Seattle Port
18 8月 2021

Where in the World is My Container? Part One

The global produce industry is a fascinating and entirely unique business model, with arguably one of the most delicate operational chain that spans global markets and meticulously juggles countless daily moving pieces. The industry is also no stranger to incident response, troubleshooting, and navigating large scale challenges whether weather related, a hiring or labor challenge, government policy adjustments, or other such challenges. All this to say this is an incredibly efficient and nimble industry that is arguably very capable of pivoting quickly when faced with new challenges.

The industry is currently facing one of the biggest global challenges we have experienced to date. It has everyone in the supply chain from growers to customers asking, “where in the world is my container?”

It is well known that Covid-19 has disrupted the entire global logistics chain, effecting every industry and every business around the world. Simply put, the global supply market was unprepared for the surge of demand for virtually every product. Whether Pelotons, electronics, home furnishings, shoes, gardening supplies, you name it, people were seeking to buy. Demand went through the roof and the supply chain was caught off guard and playing catch up.

“The supply demand was unprecedented. It was like taking back-to-school and holiday predictable demand periods, putting them together, and that still didn’t properly represent demand levels,” shares Tim Clarke, President of Vanguard International USA.

Demand for products out of the Greater Asia regions has been so strong that freight rates can be upwards of $20,000 for a container on the spot market. In many instances this represented a quadrupling of ‘normal’ rates. Rising demand for shipping containers was so strong that in many cases steamship lines would load empty containers on vessels just to get them back to Asia as fast as possible to be reloaded. “The demand has just continued to push freight costs up and up and to date we still have not seen a ceiling,” comments Clarke.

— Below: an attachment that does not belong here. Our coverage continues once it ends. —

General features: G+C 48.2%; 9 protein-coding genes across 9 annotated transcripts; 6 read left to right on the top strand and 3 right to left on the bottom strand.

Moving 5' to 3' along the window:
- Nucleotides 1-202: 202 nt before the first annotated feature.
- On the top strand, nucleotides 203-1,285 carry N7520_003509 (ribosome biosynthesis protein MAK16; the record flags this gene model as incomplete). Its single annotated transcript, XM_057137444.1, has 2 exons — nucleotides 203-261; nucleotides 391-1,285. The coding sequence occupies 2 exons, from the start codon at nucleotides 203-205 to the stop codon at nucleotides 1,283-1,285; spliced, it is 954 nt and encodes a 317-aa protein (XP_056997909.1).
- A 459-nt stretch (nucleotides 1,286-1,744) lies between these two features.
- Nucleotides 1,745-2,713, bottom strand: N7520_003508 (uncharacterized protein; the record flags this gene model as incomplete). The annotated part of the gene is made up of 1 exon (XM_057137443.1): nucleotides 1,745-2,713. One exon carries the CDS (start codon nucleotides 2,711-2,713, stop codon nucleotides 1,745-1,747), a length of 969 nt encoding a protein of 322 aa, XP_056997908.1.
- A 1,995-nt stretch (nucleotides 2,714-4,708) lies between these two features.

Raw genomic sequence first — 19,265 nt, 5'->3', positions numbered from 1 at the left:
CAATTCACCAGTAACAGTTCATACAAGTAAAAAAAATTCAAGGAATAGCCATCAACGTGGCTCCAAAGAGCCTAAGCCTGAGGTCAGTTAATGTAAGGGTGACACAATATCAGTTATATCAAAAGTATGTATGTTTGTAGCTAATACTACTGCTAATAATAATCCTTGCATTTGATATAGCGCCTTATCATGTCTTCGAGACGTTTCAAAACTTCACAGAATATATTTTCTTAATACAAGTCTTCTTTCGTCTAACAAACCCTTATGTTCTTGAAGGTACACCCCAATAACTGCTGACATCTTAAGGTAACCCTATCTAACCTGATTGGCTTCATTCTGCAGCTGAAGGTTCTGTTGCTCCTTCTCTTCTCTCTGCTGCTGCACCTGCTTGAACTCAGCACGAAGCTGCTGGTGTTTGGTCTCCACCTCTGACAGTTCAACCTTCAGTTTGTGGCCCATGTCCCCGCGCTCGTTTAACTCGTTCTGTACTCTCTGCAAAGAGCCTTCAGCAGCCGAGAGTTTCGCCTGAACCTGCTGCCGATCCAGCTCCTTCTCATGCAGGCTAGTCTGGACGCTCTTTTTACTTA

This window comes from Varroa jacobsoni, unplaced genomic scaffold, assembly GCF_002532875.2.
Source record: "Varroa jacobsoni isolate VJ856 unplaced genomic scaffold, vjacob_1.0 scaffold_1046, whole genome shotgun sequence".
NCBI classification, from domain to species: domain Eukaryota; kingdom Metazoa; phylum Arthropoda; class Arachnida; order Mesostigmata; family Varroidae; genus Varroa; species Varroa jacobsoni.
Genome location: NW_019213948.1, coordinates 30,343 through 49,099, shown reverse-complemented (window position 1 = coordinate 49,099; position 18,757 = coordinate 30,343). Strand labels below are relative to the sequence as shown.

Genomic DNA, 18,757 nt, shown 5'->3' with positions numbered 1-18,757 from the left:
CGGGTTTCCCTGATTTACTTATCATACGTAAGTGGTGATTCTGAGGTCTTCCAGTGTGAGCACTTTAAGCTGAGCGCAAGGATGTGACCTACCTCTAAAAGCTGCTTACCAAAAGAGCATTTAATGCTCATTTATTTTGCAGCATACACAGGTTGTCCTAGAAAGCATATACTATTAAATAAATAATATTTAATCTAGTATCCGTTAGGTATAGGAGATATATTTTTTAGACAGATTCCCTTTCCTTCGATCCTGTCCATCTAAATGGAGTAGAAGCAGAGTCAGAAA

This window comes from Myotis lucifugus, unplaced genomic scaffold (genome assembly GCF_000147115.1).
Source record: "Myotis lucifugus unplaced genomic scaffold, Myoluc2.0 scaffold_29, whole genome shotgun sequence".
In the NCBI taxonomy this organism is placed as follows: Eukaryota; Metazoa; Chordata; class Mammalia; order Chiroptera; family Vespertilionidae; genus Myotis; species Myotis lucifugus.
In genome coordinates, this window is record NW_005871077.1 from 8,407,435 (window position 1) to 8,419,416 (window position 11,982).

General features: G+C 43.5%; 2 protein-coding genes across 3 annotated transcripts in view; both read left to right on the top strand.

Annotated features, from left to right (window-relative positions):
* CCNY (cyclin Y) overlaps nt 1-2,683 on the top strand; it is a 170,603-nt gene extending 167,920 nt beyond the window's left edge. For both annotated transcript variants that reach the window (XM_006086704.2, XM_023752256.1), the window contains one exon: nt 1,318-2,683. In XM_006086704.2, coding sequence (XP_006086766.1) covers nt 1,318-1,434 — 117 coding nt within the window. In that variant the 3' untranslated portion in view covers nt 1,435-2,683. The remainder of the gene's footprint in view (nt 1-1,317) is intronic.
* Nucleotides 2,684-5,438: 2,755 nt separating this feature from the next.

“One carrier source we work with shared that the demand on the frozen food industry side of things is so high they (carrier) are being offered $6,000 over their current rate and noted they have not found the top of what price will be offered. Luckily, they have continued to work with us within our given contracts because they are looking at our long-term relationship, but this is not the case in every scenario,” shared Clarke.

Looking at the USA market, we are seeing first-hand the supply chain infrastructure completely break down. As of the last week of July there were 3,000 full containers sitting on the rail lines just outside Chicago that caused train traffic to completely halt. The containers were unable to be unpacked because storage facilities are so full there is no available warehouse space. Now these containers that should be on their way via train or truck are serving as expensive floating or stuck-in-place temporary storage solutions.

Not only are we seeing containers sitting empty or floating full waiting out the backlog, but now we are also seeing a shortage of container chassis. Containers normally come off ships, but their return is so delayed that they cannot take the containers off the boat, and when they do, there is no guarantee a chassis will be available to move it. Industry truckers are ham strung by long weight times at ports and the shortage of equipment.  You need a chassis to pull a container to the point of loading

The result is that the once clinically dialled supply on demand process that defined the industry is seeing major disorganization, delays, and price surges, ultimately resulting in customers asking, “where in the world is my container?”

In part two we will take a closer look at what this means for the perishable industry that has an even tighter demand on timelines. As well, we will explore the question everyone is asking– when will things return to normal.